With the man who once worked closely with Steve Jobs back when only 25 people worked at apple, and later founded Electronic Arts in 1982, we cannot go by without an interesting talk.
In an interview with IGN Trip Hawkins shared his view on the console market. He claimed it's shrinking towards a 'hobby business' while the PC, mobile and tablet market will continue to expand. His firm opinion states:
“The console market is always going to be with us, because there’s always going to be a hardcore segment, a segment that likes innovation. But it’s going to become a smaller market, and it’s going to be more like a hobby market.”
“You look at airplanes,” he continued, “Most of us just want to be a passenger, but there’s a hobby market for people who are really into aviation and want to take flying lessons and maybe someday have their own airplane. I think that’s what’s happening to the console market.”
“But there are billions of people now playing games,” he stressed, “The gaming industry is finally becoming mass-market. It’s across two billion PCs and four billion mobile phones, and within a few years a billion tablets. In terms of total audience size, we’re getting into really big numbers.”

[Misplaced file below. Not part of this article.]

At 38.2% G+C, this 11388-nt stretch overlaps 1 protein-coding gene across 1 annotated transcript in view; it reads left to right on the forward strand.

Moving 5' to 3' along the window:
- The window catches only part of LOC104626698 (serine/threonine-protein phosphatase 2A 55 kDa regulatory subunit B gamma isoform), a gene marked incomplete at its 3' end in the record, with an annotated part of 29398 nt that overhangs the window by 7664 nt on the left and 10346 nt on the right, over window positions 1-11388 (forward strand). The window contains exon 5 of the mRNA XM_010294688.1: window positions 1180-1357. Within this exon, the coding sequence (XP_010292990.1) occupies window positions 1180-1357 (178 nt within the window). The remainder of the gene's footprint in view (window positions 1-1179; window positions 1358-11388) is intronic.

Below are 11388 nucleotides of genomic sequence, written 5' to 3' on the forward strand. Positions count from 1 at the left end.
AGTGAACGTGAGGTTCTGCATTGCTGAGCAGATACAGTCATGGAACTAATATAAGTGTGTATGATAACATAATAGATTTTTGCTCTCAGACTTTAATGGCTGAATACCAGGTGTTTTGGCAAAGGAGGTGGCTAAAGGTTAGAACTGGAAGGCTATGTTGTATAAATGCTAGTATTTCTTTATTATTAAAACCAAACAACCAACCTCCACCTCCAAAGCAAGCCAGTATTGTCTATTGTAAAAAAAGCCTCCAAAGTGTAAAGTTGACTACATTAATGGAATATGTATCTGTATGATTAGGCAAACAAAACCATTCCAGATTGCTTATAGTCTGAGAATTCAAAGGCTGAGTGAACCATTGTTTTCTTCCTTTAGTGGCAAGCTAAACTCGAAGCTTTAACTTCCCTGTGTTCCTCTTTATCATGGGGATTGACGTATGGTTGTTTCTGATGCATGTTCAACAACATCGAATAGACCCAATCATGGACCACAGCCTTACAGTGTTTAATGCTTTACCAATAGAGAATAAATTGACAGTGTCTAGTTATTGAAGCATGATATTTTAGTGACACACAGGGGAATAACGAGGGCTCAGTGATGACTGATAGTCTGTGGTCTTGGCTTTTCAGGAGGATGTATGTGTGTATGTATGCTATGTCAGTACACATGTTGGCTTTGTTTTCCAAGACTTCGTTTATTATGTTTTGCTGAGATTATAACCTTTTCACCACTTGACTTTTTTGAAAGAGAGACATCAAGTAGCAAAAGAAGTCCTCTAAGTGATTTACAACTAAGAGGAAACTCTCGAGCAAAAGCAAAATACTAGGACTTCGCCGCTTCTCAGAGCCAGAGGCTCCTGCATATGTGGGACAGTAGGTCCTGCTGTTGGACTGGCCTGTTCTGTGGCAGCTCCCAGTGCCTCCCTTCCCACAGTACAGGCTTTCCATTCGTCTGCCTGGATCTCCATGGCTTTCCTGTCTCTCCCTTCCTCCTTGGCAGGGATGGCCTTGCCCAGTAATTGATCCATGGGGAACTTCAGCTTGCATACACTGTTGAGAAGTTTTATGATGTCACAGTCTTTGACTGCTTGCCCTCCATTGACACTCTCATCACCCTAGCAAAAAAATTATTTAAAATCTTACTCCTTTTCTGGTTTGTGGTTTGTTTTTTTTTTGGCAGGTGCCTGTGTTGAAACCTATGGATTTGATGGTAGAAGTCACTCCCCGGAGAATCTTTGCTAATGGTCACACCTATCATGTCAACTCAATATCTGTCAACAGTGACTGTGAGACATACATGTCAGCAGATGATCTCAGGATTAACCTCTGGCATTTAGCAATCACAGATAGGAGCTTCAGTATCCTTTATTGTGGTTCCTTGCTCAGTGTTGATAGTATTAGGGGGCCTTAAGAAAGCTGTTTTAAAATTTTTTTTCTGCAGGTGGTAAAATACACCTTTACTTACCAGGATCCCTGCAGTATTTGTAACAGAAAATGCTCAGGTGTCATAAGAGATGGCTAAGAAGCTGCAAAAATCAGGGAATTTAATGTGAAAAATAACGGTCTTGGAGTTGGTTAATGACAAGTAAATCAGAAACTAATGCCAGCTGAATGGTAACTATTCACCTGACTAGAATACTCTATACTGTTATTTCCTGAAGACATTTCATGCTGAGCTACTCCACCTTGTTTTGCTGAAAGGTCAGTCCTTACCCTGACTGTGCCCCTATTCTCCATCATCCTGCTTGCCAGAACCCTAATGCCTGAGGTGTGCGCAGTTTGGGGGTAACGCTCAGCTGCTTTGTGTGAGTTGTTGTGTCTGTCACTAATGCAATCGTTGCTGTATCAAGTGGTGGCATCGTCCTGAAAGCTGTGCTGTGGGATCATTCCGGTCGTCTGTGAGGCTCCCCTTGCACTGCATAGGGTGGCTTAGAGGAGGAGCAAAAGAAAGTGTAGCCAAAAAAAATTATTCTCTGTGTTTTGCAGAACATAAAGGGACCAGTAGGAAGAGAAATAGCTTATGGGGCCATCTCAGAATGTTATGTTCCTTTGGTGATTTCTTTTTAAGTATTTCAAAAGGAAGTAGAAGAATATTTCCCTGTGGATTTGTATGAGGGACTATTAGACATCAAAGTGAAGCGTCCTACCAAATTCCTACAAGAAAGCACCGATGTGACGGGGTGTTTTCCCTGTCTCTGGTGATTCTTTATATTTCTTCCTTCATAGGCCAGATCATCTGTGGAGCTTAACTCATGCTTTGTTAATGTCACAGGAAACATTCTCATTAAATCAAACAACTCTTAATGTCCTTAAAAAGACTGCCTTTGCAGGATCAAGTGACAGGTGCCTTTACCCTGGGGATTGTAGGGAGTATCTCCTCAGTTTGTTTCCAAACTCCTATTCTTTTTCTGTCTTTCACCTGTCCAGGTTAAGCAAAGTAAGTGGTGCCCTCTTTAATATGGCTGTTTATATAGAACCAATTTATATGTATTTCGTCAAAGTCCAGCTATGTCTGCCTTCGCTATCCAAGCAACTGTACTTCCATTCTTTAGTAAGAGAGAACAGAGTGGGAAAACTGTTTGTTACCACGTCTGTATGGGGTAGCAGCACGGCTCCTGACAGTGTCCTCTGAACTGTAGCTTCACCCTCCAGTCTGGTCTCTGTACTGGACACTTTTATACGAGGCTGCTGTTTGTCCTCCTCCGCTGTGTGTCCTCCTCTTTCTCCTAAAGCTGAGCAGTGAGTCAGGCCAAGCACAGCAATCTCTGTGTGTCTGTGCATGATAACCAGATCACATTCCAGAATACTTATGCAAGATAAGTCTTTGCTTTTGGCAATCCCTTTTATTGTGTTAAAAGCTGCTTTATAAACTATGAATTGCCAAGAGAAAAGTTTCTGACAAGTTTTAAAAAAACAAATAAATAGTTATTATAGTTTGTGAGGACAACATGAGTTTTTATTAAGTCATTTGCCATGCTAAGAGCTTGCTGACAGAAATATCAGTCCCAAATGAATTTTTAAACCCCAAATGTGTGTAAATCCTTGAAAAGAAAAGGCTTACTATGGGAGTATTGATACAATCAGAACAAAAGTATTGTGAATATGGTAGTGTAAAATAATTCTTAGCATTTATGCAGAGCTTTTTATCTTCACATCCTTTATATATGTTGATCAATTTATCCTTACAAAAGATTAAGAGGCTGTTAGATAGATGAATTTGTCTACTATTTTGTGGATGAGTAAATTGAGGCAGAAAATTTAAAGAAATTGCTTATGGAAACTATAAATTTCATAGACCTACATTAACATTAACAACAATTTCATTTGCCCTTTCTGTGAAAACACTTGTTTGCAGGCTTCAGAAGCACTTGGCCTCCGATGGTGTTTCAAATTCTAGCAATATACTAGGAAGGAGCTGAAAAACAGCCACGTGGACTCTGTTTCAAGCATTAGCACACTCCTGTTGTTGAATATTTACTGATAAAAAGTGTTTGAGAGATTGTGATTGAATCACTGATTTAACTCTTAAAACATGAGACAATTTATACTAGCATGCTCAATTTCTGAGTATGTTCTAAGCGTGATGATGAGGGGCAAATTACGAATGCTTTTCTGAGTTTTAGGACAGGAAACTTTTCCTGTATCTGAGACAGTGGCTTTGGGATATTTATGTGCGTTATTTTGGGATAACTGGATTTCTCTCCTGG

According to Hawkins, the fact that people can play games on more devices and through more content streams means the console market is shrinking. “Games are going everywhere,” he said, “Plenty of people are playing for social reasons and playing when it’s convenient. It’s a trend towards mobile- and browser- and cloud-based games.”
“In the old days I’d go down to the basement to play Grand Theft Auto. But the Facebook gamer is able to play at work, at home, in a hotel on a PC. They can get access to a browser just about anywhere. People are thinking about convenience first.”
Call it convenient, but most people would argue flashgames cannot replace the quality and fun of a triple A title. In a time where the consoles are in a transitional phase, the market is not exactly taking big leaps either. What do you think of Trip Hawkins' claims? Can we agree games machines are becoming a 'hobby business'?